Monday, April 28, 2014

Interview with Playwright Emilie Beck

Playwright Emilie Beck wrote Sovereign Body, the critically acclaimed drama now receiving its world premiere at The Road Theatre Company. In our conversation she talks about the play and about the cast and creative team of Sovereign Body.
Tell me about Sovereign Body without giving away too much detail.
The play was inspired by my aunt, who's had Early Onset Parkinson's for over 30 years now. She's always maintained her sense of humor, and she made an offhand joke decades ago to the effect of having an affair with Mr. Parkinson. I'd wanted to write about her experience for years, and that joke stuck with me as I was delving into research. I read a lot of writings by people with Parkinson's, and to a person, they all spoke about the feeling of being invaded. I took that as my entry point: a personification of the disease as invader.

How were you motivated to write it?
It is so hard to watch someone you care about suffer. It's a helpless feeling, and it brings up a lot of anger, and there's nowhere to direct that anger. You can't harangue a disease. So I did the only thing I could do. I wrote about it.

Compare it to other plays or stories you've written. Is is very different? If so, why?
I seem to have a theme that I'm drawn to over and over again, which is: How we are changed by our bodies? Or how do our bodies define our personalities? Or how is outside perception of who we are dependent on how we are represented by our bodies? But my plays deal with this in very different styles. SOVEREIGN BODY straddles a very fine line between Realism and Surrealism, and demands a light touch in that balance. My play AND LET THE SKIES FALL falls more into a style of Expressionism, manifesting in gestural and choral work. NUMBER OF PEOPLE is more Absurdist: a one-person play in which the main character, suffering from Alzheimer's, keeps asking the audience who we are. My newest play, HABEAS CORPUS, is much more straightforward, but still takes us on poetic journeys.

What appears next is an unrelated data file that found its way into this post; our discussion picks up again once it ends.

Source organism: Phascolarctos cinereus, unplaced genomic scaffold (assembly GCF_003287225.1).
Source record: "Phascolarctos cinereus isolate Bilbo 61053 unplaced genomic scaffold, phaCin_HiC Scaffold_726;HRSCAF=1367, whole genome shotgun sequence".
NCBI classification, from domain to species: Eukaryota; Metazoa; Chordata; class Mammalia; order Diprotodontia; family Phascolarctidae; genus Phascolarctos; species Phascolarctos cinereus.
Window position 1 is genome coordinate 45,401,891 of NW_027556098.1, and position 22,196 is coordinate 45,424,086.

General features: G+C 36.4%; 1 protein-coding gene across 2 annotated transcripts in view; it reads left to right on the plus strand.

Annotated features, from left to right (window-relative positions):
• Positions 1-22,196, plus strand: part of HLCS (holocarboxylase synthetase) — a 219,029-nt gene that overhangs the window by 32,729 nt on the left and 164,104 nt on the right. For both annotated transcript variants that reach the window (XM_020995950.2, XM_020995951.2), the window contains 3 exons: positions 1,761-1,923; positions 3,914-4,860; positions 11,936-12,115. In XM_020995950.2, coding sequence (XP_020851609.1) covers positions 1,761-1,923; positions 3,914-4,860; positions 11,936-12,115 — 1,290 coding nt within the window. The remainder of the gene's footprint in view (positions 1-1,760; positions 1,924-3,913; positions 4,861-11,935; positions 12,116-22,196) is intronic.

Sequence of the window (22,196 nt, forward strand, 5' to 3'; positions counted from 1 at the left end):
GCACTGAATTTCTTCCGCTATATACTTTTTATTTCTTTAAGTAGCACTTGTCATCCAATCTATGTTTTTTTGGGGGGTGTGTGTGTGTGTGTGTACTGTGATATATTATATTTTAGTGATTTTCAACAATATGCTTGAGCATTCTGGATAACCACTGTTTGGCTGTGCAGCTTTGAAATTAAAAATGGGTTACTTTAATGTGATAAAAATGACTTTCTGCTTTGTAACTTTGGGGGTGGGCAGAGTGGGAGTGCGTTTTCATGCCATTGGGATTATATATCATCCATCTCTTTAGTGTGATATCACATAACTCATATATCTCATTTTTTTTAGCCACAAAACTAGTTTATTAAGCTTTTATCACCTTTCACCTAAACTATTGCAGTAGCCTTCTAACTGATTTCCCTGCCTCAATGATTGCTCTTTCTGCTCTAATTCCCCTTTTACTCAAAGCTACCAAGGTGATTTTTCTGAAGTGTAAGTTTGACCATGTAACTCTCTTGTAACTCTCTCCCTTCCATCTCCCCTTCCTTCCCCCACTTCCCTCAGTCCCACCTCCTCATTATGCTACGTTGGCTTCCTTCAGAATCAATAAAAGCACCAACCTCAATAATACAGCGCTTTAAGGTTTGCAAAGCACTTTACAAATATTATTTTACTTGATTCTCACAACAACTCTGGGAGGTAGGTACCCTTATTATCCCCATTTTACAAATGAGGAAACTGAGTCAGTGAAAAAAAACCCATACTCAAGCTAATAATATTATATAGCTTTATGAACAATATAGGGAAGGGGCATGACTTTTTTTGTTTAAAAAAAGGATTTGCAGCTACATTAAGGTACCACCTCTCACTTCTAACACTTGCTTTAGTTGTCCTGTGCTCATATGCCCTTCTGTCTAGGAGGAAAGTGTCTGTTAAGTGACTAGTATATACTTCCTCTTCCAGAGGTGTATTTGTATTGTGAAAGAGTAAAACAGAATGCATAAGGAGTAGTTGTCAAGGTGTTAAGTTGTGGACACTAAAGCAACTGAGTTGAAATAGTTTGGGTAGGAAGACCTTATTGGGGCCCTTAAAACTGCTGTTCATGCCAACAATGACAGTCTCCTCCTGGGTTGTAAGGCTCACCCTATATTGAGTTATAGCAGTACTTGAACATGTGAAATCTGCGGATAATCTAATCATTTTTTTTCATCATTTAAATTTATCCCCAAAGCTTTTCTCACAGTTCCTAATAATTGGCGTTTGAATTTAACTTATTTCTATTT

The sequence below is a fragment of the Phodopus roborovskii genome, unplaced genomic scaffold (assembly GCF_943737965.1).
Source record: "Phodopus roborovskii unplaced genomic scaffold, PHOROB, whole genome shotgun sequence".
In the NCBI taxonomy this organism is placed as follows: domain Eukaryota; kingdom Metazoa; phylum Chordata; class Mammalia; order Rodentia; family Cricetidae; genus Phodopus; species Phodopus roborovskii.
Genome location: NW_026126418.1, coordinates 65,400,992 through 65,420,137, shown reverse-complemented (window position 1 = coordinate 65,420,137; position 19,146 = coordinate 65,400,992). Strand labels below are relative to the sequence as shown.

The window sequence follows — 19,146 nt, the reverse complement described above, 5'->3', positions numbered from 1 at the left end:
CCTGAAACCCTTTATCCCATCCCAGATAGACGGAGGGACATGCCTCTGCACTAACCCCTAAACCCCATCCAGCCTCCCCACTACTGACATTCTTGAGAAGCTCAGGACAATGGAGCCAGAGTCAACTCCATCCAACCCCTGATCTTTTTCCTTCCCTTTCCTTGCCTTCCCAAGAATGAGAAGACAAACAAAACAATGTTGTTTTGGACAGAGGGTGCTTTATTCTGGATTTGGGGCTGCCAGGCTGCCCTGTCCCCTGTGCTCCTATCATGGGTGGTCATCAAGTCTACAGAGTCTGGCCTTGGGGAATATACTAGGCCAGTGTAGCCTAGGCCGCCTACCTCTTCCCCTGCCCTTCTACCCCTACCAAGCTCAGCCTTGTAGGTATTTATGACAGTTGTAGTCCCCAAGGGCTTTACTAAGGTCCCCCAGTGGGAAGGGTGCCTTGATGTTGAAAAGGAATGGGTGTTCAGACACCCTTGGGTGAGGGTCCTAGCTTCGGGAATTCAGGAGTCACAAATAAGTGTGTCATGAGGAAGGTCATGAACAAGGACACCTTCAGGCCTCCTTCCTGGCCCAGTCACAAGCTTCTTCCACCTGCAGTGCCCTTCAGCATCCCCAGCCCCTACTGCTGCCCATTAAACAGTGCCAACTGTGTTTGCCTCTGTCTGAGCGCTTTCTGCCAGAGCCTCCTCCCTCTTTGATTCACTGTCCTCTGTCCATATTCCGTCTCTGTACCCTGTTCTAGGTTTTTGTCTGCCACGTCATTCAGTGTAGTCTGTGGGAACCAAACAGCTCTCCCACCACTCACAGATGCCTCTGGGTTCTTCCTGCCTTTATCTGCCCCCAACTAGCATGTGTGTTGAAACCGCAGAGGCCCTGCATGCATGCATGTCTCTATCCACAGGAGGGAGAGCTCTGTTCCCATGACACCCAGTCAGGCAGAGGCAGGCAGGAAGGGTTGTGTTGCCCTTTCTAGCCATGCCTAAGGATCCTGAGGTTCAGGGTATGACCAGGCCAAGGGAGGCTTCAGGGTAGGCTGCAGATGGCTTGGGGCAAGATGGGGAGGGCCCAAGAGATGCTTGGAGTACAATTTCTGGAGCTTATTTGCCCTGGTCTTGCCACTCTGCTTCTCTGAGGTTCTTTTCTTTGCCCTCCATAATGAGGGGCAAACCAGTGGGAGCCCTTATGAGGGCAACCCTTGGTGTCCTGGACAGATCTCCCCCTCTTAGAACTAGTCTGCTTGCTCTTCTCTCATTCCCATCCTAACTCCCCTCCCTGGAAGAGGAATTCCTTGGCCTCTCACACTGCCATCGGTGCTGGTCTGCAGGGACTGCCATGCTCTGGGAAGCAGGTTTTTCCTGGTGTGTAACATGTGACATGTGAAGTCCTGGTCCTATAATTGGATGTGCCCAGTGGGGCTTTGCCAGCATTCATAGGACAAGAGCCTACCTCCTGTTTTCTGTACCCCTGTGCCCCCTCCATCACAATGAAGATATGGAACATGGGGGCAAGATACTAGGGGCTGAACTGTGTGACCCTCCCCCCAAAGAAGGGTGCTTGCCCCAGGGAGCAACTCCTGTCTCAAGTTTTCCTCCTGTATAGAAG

Who is your favorite playwright? Play?
I love Albee's THE GOAT. I'm a huge fan of his work in general, as well as Maria Irena Fornes, Samuel Beckett, Harold Pinter. I think Octavio Solis' LYDIA was under appreciated. And I'm a big fan of the devised work that Anne Bogart does with the SITI Company. Shakespeare is pretty great too.
Are there any mentors who have been particularly inspirational to you and your writing?
I had a few English teachers in my early years, who really inspired me. I don't know how connected the kind of writing I'm doing now is to what they taught me, but Yolanda Robbins and Curtis Crotty were major figures for me in 7th, 8th, and 12th grades. In my days as a performer I worked a lot with Mary Zimmerman, and I learned a great deal from her as an auteur. These days I'm very lucky to work with the artistic team at Boston Court. We are in constant conversation about the art of theatre, and they feed and nurture me as an artist. Those folks are Jessica Kubzansky, Michael Michetti, and Aaron Henne, all super smart, all crazy talented, and all incredibly supportive.
How has it been working with the Road? Are you happy with the cast and creative team of Sovereign Body?
Long ago, when I was an actor, I was a member of the Road company. It's always great to be able to come full circle, to come back to an artistic home. Sam Anderson is a terrific human being, and I felt so welcomed by him as Artistic Director. And of course, it's terrific to have Taylor (Gilbert) in this play. I feel connected to her as friend and artist. I've known Scott for years now. He and I have shared many meals as excuses to talk about art and theatre. And I feel very lucky for the cast as a whole. This play demands smart, committed performances from each actor, but also a strong sense of ensemble. Finding where those two dovetail is surprisingly difficult, but that's exactly where this cast shines.

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